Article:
Tomato Spotted Wilt Virus is a plant virus that was detected in Australia in the early 1900s and rapidly spread to other areas of the world. It is now common in temperate, subtropical, and tropical regions around the world. The disease affects around 800 different plant species, and has become a major issue for tomato growers especially in areas of Loitoktok, Marura, Rombo, Mashuuru and Kimana areas causing significant losses.
Spotted wilt is caused by thrips, which are small insects that feed on a variety of plants by puncturing the leaves and sucking the plant’s sap. Thrips contract the virus while they are in the larval stage and feed on infected plants. Tomato spotted wilt virus is transmitted by various species of thrips, including the western flower thrips, Frankliniella occidentalis, the onion thrips, Thrips tabaci, and the chili thrips, Scirtothrips dorsalisas. They then transmit the virus as adults, flying from infected plants to healthy plants.
An infected tomato has a number of visible characteristics. Symptoms include bronze-colored or dark-spotted leaves, stunted growth, dark streaking in the plant’s terminal stems, and possible die-back of the plant’s growing tips. The fruit may be deformed or wilted, with a reduction in fruit quality and yield. Ripe fruit has a distorted shape and may be covered with red and yellow ring-like markings. Although TSWV is not seed transmitted, it may cause the discoloration of seed produced on infected hosts. Tomato spotted wilt may affect both the quantity and quality of plant products. Additionally, movement of infected plant material may result in TSWV being introduced into a new setting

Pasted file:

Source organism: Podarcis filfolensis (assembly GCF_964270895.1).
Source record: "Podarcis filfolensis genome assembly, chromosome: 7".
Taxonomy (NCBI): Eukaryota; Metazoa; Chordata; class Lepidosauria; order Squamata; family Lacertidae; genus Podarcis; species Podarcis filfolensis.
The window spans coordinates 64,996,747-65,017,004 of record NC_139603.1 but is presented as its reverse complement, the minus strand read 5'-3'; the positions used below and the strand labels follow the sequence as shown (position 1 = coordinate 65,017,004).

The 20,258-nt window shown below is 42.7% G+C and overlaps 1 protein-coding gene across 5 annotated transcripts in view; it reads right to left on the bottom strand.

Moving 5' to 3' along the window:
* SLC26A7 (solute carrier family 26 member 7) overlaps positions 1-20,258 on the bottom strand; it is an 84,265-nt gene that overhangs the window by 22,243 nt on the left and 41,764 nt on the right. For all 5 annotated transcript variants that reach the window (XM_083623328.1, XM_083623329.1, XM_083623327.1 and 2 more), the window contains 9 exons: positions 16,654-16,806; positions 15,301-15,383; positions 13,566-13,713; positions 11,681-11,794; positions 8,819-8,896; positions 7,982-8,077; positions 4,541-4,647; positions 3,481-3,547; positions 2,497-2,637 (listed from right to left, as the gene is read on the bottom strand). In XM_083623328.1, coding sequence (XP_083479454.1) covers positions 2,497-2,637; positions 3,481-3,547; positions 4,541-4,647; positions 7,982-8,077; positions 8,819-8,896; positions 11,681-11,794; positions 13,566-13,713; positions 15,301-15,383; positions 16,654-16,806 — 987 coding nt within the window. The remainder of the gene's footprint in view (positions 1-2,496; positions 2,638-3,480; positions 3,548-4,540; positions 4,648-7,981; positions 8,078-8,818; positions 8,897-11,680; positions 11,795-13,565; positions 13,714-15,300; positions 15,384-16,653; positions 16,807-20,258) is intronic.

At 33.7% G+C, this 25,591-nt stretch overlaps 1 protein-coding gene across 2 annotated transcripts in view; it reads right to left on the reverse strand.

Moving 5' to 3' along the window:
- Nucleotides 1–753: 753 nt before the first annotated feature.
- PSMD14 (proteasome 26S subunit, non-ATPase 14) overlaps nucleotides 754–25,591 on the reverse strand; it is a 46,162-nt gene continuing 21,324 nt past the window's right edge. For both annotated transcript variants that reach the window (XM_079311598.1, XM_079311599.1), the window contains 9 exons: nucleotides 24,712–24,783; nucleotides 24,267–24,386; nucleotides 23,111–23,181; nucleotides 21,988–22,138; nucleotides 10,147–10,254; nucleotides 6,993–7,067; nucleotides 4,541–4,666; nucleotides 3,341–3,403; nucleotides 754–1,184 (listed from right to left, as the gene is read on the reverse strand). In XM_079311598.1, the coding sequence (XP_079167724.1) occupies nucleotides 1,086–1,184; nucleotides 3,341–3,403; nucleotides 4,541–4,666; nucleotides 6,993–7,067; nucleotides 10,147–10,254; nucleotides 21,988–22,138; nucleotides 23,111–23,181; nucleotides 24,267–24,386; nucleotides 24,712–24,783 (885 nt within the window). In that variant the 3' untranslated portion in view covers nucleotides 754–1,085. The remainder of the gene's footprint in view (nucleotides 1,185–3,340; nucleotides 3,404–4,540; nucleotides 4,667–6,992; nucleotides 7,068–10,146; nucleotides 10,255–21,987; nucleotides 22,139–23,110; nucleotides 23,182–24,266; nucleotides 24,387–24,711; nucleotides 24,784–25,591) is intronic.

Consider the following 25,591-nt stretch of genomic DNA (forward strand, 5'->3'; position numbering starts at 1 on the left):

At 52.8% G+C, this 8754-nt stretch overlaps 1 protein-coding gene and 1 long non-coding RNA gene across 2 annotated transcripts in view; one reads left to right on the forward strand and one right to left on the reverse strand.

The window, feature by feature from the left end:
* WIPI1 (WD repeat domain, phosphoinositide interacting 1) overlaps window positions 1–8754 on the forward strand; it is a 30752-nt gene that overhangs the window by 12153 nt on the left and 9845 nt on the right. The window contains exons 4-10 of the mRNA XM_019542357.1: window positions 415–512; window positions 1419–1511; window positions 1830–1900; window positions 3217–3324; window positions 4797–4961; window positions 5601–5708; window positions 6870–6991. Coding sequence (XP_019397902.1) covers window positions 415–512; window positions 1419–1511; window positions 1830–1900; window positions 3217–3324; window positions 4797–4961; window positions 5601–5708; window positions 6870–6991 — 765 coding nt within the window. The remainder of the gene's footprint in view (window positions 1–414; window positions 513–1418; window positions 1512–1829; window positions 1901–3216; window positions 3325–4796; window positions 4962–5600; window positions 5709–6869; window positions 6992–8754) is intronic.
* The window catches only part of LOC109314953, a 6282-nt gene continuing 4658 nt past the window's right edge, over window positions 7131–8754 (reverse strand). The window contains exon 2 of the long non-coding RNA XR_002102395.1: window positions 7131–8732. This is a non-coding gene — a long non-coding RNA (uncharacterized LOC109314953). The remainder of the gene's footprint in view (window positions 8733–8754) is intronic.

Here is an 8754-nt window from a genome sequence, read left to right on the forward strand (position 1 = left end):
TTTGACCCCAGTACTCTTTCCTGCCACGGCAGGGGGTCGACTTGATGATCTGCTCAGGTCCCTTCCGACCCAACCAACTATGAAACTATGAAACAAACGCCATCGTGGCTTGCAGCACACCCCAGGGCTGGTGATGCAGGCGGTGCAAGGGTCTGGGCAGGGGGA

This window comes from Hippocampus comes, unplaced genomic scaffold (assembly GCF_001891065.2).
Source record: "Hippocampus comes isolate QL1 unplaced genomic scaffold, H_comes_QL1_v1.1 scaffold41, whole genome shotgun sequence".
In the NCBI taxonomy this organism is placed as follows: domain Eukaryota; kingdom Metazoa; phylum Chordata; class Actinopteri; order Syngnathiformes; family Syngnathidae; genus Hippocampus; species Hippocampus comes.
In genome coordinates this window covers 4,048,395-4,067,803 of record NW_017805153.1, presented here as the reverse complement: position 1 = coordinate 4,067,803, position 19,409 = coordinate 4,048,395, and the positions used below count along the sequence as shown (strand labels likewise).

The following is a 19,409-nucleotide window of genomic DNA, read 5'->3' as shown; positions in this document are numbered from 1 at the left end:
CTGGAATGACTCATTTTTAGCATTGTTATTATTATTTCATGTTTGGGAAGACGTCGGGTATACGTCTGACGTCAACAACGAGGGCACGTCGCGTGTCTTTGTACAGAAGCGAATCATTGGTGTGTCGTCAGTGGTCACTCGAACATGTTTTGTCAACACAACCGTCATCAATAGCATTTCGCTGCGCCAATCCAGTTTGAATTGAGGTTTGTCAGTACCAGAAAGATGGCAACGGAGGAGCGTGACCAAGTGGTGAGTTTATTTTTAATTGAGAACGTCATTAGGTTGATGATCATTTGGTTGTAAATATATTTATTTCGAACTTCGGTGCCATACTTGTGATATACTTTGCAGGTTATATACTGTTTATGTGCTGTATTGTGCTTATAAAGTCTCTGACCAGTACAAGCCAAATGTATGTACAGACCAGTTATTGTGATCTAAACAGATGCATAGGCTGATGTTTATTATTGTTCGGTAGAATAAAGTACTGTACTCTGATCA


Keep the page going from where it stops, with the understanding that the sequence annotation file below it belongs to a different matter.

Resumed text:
SYMPTOMPS ON TOMATOES
Management of tomato spotted wilt is key to curb spread .In areas where it is known to occur, plant resistant varieties and control western flower thrips and onion thrips when the virus is detected early. Success in using Alonze insecticide to control thrips hence contain TSWV has proved successful in areas of Nkaatu, Mashuuru and farmers are quickly embracing the product in Kimana and Loitoktok.
Before the growing season;
- Plant resistant varieties with the Sw-5 gene.
- Use of virus free transplants from greenhouses and inspect any transplants.
- Manage thrips on transplants.
During growing season
- Avoid planting near crops infected with TSWV.
- Monitor for thrips and tomato spotted virus symptoms
- Manage thrips chemically using ALONZE at a rate of 10ml/20 lts.
- Remove infected plant at seedling stage.
- Control weeds in and around the farm.
After growing season
- Remove and destroy old tomato plants and other host crops.
Control weeds and volunteer crops in fallow field, non -cropped and idle land.